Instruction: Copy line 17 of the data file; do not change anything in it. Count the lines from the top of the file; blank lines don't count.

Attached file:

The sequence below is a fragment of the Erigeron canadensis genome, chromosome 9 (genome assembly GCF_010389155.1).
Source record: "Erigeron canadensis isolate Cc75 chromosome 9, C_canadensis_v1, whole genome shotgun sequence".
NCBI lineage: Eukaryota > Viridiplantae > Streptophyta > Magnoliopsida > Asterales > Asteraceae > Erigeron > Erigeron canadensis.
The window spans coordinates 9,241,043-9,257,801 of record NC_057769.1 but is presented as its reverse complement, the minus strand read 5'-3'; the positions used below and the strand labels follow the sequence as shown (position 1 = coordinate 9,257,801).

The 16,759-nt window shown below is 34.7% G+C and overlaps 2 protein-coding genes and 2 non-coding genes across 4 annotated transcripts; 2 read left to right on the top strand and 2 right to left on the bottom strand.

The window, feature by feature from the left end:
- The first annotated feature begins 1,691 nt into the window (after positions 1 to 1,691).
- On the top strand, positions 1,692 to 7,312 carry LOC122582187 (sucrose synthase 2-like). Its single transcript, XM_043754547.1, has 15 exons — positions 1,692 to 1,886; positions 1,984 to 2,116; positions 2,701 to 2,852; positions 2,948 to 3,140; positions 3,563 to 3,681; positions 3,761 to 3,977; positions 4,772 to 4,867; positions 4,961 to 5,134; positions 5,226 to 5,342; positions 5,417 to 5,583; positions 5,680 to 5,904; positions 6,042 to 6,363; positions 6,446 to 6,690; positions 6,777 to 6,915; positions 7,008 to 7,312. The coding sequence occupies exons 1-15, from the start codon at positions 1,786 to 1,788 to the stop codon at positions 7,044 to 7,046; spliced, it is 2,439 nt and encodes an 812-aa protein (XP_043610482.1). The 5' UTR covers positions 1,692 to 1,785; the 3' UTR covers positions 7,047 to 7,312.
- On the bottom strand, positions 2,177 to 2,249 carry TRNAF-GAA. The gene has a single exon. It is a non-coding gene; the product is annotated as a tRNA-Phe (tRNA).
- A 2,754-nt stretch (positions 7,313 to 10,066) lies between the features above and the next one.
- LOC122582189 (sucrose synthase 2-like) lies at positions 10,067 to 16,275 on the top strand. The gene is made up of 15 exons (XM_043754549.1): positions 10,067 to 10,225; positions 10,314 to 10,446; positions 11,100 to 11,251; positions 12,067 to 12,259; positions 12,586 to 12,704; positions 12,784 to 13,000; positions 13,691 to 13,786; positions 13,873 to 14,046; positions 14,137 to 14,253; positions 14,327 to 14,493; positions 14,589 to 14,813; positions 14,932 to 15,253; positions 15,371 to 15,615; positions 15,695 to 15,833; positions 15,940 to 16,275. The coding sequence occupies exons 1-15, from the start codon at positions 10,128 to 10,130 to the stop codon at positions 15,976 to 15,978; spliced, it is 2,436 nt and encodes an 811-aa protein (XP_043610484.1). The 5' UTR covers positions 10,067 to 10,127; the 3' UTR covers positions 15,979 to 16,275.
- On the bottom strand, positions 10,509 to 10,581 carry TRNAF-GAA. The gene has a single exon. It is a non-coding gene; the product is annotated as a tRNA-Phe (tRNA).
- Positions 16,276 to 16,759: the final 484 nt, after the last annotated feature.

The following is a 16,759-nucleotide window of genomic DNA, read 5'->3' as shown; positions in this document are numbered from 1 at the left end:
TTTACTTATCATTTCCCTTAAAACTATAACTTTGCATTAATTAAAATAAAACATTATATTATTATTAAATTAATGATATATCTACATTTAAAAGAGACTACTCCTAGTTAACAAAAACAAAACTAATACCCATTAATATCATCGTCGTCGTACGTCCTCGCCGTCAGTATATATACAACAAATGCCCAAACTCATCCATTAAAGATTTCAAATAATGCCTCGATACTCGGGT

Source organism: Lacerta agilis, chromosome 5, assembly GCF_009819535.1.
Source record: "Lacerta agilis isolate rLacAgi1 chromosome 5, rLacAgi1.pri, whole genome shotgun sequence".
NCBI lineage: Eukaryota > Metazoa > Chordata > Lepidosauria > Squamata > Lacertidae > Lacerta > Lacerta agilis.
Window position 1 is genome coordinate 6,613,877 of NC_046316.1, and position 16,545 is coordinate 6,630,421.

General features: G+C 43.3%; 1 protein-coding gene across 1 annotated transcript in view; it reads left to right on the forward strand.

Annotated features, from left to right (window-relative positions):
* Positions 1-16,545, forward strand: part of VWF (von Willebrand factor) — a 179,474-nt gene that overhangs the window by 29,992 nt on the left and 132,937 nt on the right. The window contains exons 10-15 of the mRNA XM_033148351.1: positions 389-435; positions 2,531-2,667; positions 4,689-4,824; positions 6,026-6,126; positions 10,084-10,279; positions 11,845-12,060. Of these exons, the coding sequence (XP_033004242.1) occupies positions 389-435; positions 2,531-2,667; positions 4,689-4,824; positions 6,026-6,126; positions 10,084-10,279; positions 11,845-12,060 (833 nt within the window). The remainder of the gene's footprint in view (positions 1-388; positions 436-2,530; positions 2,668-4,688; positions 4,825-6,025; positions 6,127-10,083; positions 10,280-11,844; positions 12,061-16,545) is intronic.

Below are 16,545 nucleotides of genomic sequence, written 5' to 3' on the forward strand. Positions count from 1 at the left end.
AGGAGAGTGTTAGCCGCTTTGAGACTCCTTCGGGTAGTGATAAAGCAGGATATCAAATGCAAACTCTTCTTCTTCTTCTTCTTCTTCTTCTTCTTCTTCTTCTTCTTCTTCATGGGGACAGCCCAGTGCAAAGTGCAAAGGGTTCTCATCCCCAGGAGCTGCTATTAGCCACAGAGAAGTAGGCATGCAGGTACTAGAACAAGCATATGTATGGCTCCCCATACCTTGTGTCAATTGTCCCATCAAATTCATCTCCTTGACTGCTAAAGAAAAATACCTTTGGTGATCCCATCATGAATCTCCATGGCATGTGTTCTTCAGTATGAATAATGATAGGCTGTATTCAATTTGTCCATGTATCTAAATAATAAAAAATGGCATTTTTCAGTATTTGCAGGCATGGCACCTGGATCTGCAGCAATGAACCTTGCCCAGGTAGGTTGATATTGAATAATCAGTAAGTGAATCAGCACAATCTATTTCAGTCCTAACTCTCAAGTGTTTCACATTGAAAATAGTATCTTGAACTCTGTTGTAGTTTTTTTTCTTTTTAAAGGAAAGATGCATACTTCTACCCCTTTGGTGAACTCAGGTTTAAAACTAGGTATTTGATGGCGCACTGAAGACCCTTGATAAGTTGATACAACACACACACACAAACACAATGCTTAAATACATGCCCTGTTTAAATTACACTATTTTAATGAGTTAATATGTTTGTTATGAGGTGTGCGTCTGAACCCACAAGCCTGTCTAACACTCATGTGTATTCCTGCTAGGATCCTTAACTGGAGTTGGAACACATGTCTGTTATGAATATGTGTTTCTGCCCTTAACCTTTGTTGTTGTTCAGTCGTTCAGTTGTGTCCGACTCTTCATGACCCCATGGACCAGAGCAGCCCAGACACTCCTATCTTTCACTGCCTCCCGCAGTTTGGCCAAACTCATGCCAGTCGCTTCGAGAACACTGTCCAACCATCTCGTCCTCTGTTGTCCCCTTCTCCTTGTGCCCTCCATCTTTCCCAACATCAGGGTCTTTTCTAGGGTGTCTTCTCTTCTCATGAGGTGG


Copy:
Source record: "Lacerta agilis isolate rLacAgi1 chromosome 5, rLacAgi1.pri, whole genome shotgun sequence".